On January 22, 2017, the IFF’s exhibition Crochet Coral Reef: TOXIC SEAS ends its season at the Museum of Arts and Design, NY. Here IFF director Margaret Wertheim offers some reflections on the show’s intersection with trends in art and science over the past year.
2016 witnessed a renewed interest in feminist art practice in the USA and Europe. In NY, the Queens Museum hosted the first major retrospective of Miele Laderman Ukele’s “maintenance art,” a term she initially coined to encompass the domestic work women do, and later expanded to include work by janitors, museum care-takers and sanitation workers. Aeon magazine also published an essay on maintenance and its resonances for the sciences, where, the authors note, the bulk of effort also goes into maintaining and stabilizing theories and practices rather than much vaunted “innovation.” Feminists have long championed maintenance, and at the IFF our Crochet Coral Reef project is also about visibilizing unseen care work, since caring for the environment is necessarily an extension of caring for one another, a set of responsibilities that still falls largely to women.
In London at the ICA a series of films was curated by Radclyffe Hall, a collective of writers and artists who explore “culture, aesthetics and learning through the lens of contemporary feminism.” And in Los Angeles an initiative launched by Metabolic Studio aims to “animate the archives” of the Women’s Building, a pioneering site of feminist art started in 1973 by Judy Chicago, Sheila de Bretteville and Arlene Raven. Meanwhile Schimmel Hauser and Wirth in LA opened with fanfare devoting its entire 100,000 square feet of space to the inaugural show Revolution in the Making: Abstract Sculpture by Women 1947 – 2016. This vast diverse conclave featured assemblages by Lee Bonticu and Louise Bourgeois, groves of wire pod-forms by Ruth Asawa, geometric nets by Gego, topologically knotted ropes by Francois Grossen, and much more.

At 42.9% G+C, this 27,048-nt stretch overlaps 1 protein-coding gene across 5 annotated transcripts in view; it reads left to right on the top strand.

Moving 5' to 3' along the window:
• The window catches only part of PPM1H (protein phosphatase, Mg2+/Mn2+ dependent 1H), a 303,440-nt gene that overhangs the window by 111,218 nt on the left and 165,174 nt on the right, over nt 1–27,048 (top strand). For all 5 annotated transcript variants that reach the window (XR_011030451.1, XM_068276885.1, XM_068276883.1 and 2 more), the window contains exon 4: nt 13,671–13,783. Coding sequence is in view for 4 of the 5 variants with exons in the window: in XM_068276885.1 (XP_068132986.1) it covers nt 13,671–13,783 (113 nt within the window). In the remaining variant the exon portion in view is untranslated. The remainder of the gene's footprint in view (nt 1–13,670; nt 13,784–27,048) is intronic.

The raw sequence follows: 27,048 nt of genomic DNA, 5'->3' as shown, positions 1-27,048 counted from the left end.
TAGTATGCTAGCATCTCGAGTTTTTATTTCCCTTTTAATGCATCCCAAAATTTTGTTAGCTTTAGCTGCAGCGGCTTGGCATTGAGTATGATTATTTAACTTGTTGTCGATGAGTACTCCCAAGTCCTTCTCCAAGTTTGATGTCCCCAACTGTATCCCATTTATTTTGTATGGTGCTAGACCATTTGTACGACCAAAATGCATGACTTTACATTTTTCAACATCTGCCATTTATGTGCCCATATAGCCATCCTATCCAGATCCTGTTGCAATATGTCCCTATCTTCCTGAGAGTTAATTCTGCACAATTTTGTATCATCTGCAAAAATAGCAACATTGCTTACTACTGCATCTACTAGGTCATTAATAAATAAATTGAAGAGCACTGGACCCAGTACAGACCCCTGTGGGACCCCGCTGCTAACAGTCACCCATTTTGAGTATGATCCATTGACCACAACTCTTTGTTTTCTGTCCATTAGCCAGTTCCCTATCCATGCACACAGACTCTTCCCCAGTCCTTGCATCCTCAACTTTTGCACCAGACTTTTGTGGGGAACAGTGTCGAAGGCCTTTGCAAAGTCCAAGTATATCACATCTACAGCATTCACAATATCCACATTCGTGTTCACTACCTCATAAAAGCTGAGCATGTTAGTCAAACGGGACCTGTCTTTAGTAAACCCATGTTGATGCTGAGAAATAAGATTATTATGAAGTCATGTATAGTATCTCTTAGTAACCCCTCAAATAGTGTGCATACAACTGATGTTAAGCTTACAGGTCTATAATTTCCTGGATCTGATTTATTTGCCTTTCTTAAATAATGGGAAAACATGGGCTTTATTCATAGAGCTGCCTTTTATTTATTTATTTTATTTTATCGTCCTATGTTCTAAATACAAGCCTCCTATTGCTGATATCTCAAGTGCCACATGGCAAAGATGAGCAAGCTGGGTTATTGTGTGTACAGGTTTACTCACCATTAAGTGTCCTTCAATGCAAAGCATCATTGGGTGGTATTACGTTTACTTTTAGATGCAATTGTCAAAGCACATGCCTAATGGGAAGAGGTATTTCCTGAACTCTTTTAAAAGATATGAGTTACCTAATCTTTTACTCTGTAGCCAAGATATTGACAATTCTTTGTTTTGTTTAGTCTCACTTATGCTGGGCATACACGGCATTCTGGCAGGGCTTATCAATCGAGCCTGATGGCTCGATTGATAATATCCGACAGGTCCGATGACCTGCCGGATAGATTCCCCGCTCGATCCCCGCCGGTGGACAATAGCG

2016 has also been an important year for women in science, beginning on a sober note with much needed commentary about the ongoing issue of sexual harassment by senior scientists and professors. I wrote about this for Aeon, and the publication of Hope Jahren’s book Lab Girl brought the issue to the fore. 2016 also saw the passing of Vera Rubin, first lady of dark matter, another deserving women scientist who should have been awarded a Nobel Prize. Yet the year ended on a high with the publication of two thrilling books: The Glass Universe by Dava Sobel, telling the story of women “calculators” at the Harvard Observatory whose precise calculations of stars and galaxies from astronomers’ glass plates paved the way for the discovery of the Big Bang; and Margot Lee Shetterly’s Hidden Figures, about the African American women who did the sums that put white men into space. Now also in cinemas as a hit feature film.
No discussion of 2016 would be complete without a look at climate change. This is the third-in-a-row, hottest-year-on-record. According to NASA studies, between 2013 and 2016 global temperatures have risen by more than 0.5˚F, “a huge change” in such a short time for our planet and an alarming figure for us all. Continued rampant warming makes the Crochet Coral Reef’s constructive, community-based approach to public engagement around climate change all the more salient.
As we head into an uncertain future, at the IFF we affirm our commitment to working at the nexus of art, science, environmentalism and feminism. After MAD, the Crochet Coral Reef will be on exhibit at UC Santa Cruz, home of science studies scholar Donna Haraway, whose powerful new book Staying with the Troubles, also focuses on living constructively on a damaged planet. The exhibition at UCSC’s Mary Porter Sesnon Gallery, runs from Feb 10 – May 6, 2017.
Photo credit: Coral Forest, by Margaret and Christine Wertheim and the Institute For Figuring, at the Museum of Arts and Design, NY, 2016. Photo by Jenna Bascom, courtesy MAD.